Send to

Choose Destination
J Lab Clin Med. 1987 Dec;110(6):747-52.

Influence of factor XIII and fibronectin on fiber size and density in thrombin-induced fibrin gels.

Author information

Department of Medicine, Medical College of Virginia, Richmond.


The possible role of fibronectin as a molecular anchor for fibrin to ground substance, the ability of factor XIII to cross-link fibronectin to fibrin, and the demonstrated differences between purified fibrin and fibrin formed in plasma prompted this study of the effect of both proteins on fibrin assembly and structure. The influences of activated factor XIII (FXIIIa) and fibronectin were studied by use of turbidity techniques. Fibronectin over a concentration range of 0 to 800 micrograms/ml produced no change in either the mass-length ratio or density of fibrin fibers in 1 mg/ml fibrin gels. FXIIIa at concentrations as high as 6.5 mumol/L, although not altering fiber mass-length ratio, caused a 30% increase in fiber density. Gels formed in the presence of fibronectin plus FXIIIa demonstrated increasing fiber mass-length ratios and increasing fiber density with increasing fibronectin concentration. Mass-length ratios for gels formed in the presence of 3.24 mumol/L FXIIIa increased from 3.25 to 5.20 x 10(13) daltons/cm as the fibronectin concentration increased from 0 to 800 micrograms/ml. Fiber density increased from 13.6 to 19.1 x 10(22) daltons/cm3 over the same fibronectin range. These results imply that FXIIIa-induced structural changes such as increased elastic modulus may be mediated in part by increased fiber density. Fibronectin alone has virtually no impact on fibrin assembly, but in the presence of FXIIIa becomes incorporated into fibrin and results in increased fiber size and density.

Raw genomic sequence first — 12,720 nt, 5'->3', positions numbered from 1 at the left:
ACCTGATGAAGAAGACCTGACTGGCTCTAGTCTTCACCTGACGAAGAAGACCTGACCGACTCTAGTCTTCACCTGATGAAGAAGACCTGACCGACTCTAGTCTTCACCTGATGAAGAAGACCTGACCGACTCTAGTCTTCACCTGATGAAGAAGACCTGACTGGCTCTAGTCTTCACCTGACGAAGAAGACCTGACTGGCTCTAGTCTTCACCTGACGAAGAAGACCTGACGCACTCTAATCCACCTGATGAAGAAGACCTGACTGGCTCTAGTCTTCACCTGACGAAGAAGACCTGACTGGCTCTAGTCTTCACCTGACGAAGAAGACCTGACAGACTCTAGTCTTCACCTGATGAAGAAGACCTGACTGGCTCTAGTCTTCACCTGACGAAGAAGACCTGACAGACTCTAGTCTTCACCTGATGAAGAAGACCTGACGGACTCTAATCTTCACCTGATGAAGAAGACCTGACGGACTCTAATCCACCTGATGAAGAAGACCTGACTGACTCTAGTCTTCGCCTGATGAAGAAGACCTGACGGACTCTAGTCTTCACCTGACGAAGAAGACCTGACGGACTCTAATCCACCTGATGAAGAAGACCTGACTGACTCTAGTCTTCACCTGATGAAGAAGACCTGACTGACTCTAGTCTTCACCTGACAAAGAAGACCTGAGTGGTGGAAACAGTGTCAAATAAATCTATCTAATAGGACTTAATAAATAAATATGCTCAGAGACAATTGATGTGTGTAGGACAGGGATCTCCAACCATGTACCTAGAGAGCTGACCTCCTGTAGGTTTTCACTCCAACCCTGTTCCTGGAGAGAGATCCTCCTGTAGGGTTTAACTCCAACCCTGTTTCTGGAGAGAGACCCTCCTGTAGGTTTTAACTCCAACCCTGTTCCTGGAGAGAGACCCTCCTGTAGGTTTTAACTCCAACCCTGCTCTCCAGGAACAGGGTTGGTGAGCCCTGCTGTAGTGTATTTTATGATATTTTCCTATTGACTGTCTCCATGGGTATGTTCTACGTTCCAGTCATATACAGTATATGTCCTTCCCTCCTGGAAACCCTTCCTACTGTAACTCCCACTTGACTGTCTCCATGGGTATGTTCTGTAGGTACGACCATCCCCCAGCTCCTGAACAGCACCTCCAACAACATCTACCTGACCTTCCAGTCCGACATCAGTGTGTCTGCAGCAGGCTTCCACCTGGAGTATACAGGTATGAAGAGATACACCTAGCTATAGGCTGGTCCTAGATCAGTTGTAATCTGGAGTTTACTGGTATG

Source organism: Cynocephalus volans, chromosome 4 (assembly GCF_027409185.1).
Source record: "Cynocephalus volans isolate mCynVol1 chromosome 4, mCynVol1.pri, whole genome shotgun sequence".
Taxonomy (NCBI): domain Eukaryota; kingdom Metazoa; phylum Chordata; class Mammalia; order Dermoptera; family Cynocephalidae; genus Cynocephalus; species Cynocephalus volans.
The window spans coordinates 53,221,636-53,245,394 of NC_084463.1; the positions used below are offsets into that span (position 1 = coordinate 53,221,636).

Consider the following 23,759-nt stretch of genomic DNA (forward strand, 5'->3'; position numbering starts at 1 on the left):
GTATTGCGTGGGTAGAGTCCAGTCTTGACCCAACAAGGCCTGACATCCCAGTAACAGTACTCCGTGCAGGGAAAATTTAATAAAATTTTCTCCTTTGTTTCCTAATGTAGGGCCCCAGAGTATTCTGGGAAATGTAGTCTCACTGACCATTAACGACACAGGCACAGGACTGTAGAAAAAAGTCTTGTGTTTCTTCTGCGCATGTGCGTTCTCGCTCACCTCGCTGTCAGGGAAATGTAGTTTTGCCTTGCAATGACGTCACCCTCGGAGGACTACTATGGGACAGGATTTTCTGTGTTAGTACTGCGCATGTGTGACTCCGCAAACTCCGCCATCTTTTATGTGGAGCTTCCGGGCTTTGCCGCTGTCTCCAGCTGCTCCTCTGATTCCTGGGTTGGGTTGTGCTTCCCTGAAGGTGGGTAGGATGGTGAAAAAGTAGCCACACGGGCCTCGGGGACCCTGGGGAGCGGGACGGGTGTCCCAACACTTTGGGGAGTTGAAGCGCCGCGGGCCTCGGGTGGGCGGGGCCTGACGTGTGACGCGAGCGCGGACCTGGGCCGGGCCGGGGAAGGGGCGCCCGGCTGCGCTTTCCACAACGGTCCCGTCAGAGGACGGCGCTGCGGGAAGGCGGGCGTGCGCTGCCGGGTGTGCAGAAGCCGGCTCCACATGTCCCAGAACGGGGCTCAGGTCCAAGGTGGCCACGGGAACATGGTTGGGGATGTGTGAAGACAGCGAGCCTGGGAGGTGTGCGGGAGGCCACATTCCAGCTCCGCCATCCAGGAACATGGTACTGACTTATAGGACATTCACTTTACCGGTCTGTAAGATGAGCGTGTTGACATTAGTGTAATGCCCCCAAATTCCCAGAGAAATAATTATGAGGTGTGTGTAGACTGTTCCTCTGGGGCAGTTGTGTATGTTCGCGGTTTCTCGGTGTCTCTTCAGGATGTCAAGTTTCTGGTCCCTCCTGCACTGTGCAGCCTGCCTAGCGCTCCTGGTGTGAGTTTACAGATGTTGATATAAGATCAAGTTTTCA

[Indexed for MEDLINE]

Supplemental Content

Loading ...
Support Center